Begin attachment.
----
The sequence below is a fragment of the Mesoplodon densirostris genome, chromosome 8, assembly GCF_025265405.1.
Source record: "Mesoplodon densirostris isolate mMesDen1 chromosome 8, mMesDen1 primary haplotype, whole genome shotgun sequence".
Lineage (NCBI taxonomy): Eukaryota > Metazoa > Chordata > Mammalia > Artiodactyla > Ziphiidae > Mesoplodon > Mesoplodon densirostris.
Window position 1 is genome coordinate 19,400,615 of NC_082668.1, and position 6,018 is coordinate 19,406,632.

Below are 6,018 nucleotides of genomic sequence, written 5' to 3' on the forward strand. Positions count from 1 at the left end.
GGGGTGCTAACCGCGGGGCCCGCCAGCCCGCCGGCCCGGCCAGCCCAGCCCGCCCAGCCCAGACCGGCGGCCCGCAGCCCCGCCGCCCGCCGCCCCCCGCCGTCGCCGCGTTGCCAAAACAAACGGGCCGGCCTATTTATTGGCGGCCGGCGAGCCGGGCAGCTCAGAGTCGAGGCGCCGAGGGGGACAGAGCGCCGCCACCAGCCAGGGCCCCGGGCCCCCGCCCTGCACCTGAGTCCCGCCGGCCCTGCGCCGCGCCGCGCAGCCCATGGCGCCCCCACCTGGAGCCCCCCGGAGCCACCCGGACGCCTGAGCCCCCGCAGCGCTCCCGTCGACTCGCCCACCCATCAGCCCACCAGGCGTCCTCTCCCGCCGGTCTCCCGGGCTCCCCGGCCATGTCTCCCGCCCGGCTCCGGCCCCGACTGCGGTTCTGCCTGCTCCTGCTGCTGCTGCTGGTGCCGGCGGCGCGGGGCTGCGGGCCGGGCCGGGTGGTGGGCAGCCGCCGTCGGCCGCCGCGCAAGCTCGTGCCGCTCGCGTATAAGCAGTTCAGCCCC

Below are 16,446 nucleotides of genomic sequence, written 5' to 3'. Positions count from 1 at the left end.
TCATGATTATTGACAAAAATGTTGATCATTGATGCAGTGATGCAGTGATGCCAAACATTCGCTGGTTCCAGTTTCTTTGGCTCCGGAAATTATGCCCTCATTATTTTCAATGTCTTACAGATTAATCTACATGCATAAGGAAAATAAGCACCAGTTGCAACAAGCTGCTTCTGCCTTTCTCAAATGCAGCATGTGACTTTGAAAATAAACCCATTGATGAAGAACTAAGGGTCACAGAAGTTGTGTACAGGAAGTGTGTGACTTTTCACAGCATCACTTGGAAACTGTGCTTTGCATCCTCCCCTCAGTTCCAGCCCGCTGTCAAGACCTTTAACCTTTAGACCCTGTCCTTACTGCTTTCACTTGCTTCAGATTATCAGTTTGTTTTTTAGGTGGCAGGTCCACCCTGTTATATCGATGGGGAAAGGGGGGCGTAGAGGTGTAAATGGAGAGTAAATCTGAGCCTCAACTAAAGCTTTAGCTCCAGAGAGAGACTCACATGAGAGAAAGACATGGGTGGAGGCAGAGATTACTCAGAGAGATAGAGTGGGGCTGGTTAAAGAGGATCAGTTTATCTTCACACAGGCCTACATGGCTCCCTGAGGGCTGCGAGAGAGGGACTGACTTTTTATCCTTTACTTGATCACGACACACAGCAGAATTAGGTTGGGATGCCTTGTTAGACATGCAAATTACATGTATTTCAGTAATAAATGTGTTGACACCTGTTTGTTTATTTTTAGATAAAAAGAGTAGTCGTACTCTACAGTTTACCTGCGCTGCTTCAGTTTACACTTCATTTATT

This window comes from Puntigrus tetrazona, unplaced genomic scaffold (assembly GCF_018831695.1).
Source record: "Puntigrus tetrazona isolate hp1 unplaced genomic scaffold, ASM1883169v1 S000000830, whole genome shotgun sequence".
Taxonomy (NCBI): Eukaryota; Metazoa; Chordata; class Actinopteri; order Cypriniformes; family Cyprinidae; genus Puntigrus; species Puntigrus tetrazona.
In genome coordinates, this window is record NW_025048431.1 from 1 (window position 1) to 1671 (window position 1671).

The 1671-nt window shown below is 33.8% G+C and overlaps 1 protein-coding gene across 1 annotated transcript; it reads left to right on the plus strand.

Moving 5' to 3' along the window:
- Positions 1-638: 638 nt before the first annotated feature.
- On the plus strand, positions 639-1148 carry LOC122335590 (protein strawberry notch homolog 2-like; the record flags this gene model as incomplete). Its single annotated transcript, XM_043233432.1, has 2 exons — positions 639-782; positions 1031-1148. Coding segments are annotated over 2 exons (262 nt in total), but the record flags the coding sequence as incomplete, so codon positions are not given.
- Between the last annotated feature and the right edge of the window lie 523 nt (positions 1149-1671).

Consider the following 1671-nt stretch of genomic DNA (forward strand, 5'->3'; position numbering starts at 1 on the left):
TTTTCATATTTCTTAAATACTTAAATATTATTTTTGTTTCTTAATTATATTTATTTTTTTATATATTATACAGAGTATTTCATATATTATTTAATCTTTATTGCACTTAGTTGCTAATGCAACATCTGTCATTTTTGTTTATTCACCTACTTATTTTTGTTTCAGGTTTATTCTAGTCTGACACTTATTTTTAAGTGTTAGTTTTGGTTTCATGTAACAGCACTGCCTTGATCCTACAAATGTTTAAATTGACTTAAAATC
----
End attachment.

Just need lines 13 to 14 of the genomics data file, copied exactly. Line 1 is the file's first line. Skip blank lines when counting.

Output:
The 1671-nt window shown below is 33.8% G+C and overlaps 1 protein-coding gene across 1 annotated transcript; it reads left to right on the plus strand.

Moving 5' to 3' along the window: